Eye in the Sky: Google Earth used to monitor animal behaviour

Posted Thu, 16 Jun 2011 13:07:01 GMT by Ruth Hendry

Researchers have discovered that Google Earth provides a novel and inexpensive way to monitor animal behaviour. The beauty of Google Earth for scientists is that animal behaviour which leaves a footprint on the landscape can be observed remotely.

Eye in the Sky: Google Earth used to monitor animal behaviour

The curious world of the spider in the bubble

The curious world of the spider in the bubble

Posted Thu, 09 Jun 2011 07:16:52 GMT by Martin Leggett

Fascinating new work on the diving bell spiders - amazing arachnids that live under water in their own personal air bubbles - has shed light onto how they make use of 'bubble technology'. It seems, says the paper in the Journal of Experimental Biology, that the spiders can stay submerged for longer than thought - all the better to catch their prey.

The curious world of the spider in the bubble

600 new species discovered in Madagascar over the past decade

600 new species discovered in Madagascar over the past decade

Posted Tue, 07 Jun 2011 22:09:00 GMT by Ruth Hendry

WWF announced that scientists have found over 600 new species in Madagascar between 1999 and 2010. Species evolved on Madagascar that are found nowhere else. In addition, there is a high diversity of habitats found on the island, from coral reefs to spiny forests.

600 new species discovered in Madagascar over the past decade

Small, fat and the fastest long distance flyer on the planet

Small, fat and the fastest long distance flyer on the planet

Posted Tue, 07 Jun 2011 14:51:00 GMT by Colin Ricketts

The great snipe doesn't exactly look the part, but these chubby Scandinavian natives fly over 4,000 miles in just two days making in the fastest long distance migration on record. Starting in Sweden, these incredible travellers put in a 60-mile-an-hour two day shift to arrive 4,200 miles away south of the Sahara in Africa.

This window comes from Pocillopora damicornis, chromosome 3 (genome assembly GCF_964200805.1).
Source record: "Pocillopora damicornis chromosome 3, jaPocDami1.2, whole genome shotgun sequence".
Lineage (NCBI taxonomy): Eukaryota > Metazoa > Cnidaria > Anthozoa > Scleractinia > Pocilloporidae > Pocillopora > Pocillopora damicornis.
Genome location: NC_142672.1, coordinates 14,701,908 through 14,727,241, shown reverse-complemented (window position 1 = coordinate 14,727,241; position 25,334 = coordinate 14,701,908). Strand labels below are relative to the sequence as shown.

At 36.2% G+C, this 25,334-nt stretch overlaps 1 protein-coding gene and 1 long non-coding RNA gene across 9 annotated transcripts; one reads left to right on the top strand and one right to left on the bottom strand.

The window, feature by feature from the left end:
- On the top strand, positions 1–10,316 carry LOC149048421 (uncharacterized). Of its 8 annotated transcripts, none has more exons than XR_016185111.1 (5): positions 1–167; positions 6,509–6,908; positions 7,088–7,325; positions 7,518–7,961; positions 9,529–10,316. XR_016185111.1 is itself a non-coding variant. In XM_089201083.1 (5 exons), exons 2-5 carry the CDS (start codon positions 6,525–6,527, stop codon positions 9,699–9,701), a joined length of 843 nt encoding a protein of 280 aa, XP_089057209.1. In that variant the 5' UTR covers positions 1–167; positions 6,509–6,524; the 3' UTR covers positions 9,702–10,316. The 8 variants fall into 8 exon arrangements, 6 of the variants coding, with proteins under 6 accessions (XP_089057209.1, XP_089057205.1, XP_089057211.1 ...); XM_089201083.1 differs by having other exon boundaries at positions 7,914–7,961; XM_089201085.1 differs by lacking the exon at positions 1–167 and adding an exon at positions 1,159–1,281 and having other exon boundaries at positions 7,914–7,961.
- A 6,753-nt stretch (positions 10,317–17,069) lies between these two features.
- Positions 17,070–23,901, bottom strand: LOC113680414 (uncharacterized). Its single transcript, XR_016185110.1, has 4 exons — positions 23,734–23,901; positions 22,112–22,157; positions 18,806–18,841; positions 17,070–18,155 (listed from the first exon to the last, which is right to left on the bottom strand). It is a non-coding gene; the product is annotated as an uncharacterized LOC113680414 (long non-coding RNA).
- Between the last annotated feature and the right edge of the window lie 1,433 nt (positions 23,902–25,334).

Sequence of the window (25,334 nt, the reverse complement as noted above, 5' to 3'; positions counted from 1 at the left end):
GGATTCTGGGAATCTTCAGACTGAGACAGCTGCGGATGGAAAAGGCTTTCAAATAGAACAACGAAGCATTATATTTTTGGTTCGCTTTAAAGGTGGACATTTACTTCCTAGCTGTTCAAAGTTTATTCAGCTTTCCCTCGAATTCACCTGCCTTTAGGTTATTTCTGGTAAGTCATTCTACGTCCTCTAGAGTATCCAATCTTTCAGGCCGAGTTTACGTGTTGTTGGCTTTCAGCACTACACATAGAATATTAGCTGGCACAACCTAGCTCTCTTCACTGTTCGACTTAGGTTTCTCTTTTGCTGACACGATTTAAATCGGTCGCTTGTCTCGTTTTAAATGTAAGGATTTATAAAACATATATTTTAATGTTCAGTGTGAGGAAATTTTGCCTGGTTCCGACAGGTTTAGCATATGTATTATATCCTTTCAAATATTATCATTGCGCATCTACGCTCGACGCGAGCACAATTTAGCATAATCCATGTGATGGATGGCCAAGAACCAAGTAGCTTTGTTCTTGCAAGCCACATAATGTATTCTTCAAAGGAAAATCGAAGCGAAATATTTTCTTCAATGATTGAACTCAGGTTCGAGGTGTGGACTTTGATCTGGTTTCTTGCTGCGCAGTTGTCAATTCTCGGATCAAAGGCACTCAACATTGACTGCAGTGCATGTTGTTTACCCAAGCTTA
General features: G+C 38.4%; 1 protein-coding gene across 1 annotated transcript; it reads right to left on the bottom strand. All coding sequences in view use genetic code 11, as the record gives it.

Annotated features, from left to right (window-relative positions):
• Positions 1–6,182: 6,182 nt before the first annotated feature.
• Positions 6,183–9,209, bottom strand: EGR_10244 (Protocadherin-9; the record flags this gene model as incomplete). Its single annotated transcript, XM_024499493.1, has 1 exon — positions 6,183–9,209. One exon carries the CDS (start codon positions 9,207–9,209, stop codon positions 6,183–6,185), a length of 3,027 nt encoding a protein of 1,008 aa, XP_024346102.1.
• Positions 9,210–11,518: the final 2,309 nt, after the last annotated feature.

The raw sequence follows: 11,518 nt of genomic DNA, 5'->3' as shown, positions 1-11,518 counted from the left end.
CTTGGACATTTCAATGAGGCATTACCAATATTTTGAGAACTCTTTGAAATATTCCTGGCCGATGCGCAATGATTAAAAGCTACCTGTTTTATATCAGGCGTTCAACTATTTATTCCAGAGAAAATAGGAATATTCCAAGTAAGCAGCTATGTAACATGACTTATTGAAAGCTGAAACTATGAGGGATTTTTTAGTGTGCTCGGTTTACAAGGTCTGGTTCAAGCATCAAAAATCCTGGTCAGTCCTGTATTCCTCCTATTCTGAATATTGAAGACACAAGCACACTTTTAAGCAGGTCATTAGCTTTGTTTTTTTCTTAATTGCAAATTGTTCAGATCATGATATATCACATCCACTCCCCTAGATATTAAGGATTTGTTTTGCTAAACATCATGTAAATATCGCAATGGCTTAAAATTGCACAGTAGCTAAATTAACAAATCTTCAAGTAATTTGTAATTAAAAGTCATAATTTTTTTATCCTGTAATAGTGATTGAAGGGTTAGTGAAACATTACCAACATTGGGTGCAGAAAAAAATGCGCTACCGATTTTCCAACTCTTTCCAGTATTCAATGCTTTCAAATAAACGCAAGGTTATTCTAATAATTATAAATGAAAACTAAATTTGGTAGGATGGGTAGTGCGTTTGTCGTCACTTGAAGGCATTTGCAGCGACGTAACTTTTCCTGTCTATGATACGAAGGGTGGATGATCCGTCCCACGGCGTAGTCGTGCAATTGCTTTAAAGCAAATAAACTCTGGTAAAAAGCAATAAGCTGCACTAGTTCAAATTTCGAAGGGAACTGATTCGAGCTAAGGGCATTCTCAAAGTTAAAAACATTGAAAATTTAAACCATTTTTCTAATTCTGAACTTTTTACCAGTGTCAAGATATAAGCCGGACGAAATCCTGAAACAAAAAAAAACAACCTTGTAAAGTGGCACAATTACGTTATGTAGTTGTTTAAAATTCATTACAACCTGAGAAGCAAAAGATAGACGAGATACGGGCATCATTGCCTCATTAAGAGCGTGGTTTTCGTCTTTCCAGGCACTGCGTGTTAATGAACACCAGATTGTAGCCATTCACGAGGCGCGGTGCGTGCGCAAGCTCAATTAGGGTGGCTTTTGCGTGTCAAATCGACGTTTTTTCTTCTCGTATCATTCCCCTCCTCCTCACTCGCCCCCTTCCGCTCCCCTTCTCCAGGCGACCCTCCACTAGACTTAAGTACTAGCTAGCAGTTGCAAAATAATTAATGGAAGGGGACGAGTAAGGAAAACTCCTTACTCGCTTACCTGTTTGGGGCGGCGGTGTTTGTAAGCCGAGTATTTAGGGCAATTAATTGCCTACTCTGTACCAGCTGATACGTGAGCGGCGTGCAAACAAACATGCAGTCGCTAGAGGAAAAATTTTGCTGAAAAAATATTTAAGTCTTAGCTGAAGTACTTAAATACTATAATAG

Small, fat and the fastest long distance flyer on the planet

Jellyfish blooms leave fish short-changed

Jellyfish blooms leave fish short-changed

Posted Mon, 06 Jun 2011 19:00:00 GMT by Martin Leggett

Jellyfish swarms have been on the increase in many coastal waters, and that increase may be bad news for other predators, such as fish and shellfish. That's according to a paper in Proceedings of the National Academy of Sciences, which describes how the bacteria chowing down on jellyfish slime are knocking out important links in the food chain.

Jellyfish blooms leave fish short-changed

30 milliseconds the price of life for extraordinary jumping bird

30 milliseconds the price of life for extraordinary jumping bird

Posted Fri, 03 Jun 2011 12:49:00 GMT by Colin Ricketts

With its heart beating at 1,300-beats-per-minute, a male golden-collared manakin shoots through its rainforest home at extraordinary speed, all in search of a mate. For the females, who have larger visual processing areas in their brains than the males, it's a cold calculation of picking the strongest.

30 milliseconds the price of life for extraordinary jumping bird

Nature worth billions to the UK

Nature worth billions to the UK

Posted Fri, 03 Jun 2011 09:25:00 GMT by Ruth Hendry

Groundbreaking research reveals true value of the UK's environmental assets. Health benefits arising from the UK's green, freshwater and marine spaces were also assessed and given an economic value. Living with a view of a green space was found to be worth around £300 per person per year.